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rday in a parked rental car, how that body got there and what happened. this happened in south san jose. her family andriends say sjpd didn't do enough to find her. sjpd says it conducted a thorough search. >> the response is just unacceptable. i mean, they can -- you know, obviously, they're in a mode where they want to cover themselves, right, and say that they did everything appropriate. >> coming up at 6:00, new information about her death the police have not yet made public. the latest in the college admissions scandal involves a mom on the pensula. she has been sentenced to three weeks in prison. she pleaded guilty in may to fraud and conspiracy after paying a prak tor to boost her son's test scores. it comes one day after felicity huffman reported to business to serve her sentence.
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at the white house a dispute or meltdown ended with democrats walking out. amid escalating violence in northern syria, president trump defended his effort to pull out troops telling reporters the kurds are, quote, no angels. the house condemned the president's actions in syria. more than 100 republicans joined democrats in voting against him. that rattled him and that's why he insulted her during an afternoon meeting at the white house, calling her a third rate politician. >> the president had a meltdown, sad to say. >> it was insulting, particularly to the speaker. she kept her cool completely. >> when there is a time of crisis, leadership stays, whether they like what is said or not and actually work to solve the problem. >> after the meeting, president trump tweeted this photo which he and pelosi are clearly exchanging words, captioned nervous nancy's unhinged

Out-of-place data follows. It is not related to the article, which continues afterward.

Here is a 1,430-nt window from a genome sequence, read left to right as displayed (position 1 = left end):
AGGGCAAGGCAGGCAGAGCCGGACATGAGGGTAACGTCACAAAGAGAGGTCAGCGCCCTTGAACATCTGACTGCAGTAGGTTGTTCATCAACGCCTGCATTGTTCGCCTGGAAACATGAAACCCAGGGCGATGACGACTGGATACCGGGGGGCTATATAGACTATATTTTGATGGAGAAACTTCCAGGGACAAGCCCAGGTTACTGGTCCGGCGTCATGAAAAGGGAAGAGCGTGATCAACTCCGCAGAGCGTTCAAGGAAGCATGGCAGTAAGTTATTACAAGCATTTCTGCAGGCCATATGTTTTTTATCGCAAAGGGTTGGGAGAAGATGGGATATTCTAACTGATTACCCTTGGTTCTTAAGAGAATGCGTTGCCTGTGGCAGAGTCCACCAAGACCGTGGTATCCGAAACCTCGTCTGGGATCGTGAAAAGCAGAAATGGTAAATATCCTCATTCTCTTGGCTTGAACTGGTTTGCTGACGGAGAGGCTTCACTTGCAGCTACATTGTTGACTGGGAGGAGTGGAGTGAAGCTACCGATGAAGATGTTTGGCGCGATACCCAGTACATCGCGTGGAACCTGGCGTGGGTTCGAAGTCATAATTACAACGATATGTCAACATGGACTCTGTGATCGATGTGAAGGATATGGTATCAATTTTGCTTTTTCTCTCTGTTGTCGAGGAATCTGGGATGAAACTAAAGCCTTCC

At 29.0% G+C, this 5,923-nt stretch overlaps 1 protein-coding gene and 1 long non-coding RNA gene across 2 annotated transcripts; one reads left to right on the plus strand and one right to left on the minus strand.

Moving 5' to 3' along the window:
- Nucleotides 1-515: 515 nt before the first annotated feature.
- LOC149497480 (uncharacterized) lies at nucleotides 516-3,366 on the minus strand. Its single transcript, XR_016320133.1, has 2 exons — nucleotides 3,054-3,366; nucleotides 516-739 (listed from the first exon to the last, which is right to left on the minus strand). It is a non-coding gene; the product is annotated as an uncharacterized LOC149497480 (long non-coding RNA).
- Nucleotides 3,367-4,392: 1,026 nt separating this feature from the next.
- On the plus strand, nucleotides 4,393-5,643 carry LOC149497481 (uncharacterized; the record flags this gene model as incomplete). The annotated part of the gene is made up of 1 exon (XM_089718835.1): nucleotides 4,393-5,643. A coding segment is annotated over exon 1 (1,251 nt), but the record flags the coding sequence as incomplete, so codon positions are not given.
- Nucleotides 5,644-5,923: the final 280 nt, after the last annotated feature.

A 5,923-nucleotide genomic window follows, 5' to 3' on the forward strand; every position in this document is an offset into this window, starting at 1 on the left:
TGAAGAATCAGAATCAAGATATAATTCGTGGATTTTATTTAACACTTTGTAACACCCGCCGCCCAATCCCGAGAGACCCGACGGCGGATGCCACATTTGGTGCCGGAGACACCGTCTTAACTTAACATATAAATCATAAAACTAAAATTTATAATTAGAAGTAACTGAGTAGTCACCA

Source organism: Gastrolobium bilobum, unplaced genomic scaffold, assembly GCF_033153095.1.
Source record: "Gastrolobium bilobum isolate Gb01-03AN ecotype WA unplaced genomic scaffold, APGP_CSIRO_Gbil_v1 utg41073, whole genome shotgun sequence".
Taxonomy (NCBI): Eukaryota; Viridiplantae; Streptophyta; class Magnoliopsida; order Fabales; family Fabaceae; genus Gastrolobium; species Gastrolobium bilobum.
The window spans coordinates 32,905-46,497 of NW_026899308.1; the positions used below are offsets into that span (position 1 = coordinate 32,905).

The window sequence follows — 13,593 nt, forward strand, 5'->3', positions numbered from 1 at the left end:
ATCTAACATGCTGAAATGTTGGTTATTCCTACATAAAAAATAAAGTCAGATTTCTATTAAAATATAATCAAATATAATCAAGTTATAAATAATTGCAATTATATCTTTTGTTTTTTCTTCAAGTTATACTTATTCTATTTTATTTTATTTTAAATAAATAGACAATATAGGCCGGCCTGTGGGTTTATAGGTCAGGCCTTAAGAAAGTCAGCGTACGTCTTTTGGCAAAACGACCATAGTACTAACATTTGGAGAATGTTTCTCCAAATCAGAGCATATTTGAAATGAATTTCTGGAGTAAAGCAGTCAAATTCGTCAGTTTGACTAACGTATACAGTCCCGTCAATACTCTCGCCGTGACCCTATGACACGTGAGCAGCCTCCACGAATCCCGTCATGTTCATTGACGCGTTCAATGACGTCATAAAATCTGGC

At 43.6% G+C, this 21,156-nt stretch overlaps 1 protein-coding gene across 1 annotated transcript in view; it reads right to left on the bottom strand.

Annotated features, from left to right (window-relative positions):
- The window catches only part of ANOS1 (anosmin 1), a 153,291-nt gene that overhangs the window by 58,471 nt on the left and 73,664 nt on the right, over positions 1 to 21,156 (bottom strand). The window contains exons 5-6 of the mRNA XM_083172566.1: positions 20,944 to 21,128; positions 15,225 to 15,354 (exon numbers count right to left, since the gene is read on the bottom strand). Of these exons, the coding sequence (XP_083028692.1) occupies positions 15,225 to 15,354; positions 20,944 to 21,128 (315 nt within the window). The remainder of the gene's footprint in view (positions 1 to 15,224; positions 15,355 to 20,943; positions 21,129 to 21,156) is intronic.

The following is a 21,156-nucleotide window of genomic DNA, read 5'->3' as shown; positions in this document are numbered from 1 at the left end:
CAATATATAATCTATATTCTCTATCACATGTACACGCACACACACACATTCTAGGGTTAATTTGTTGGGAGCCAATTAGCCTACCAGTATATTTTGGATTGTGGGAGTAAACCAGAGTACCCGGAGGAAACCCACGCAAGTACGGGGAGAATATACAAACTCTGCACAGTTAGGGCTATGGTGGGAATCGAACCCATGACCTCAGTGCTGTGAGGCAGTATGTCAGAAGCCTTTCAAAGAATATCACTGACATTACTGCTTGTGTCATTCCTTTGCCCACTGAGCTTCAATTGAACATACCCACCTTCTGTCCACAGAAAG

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meltdown. three earthquakes in the past 24 hours and plenty of aftershocks. all this comes just before the 30th anniversary of the quake which is tomorrow. now, the state will release new technology to alert people of an earthquake before it happens. tomorrow the california office of emergency service will launch the first ever state-wide early warning system. that system will be an app that alerts california before the quake happens. it uses motion sensors in the ground to detect the movement of the quake so people can drop, cover and hold. >> tomorrow is the 30th anniversary of the loma prieta quake, a day that changed the bay area. 63 people died in the 6.9 magnitude quake. damage in the billions of dollars, much of it in san francisco, oakland and santa cruz. a family-run book shop owes their survival and rebirth to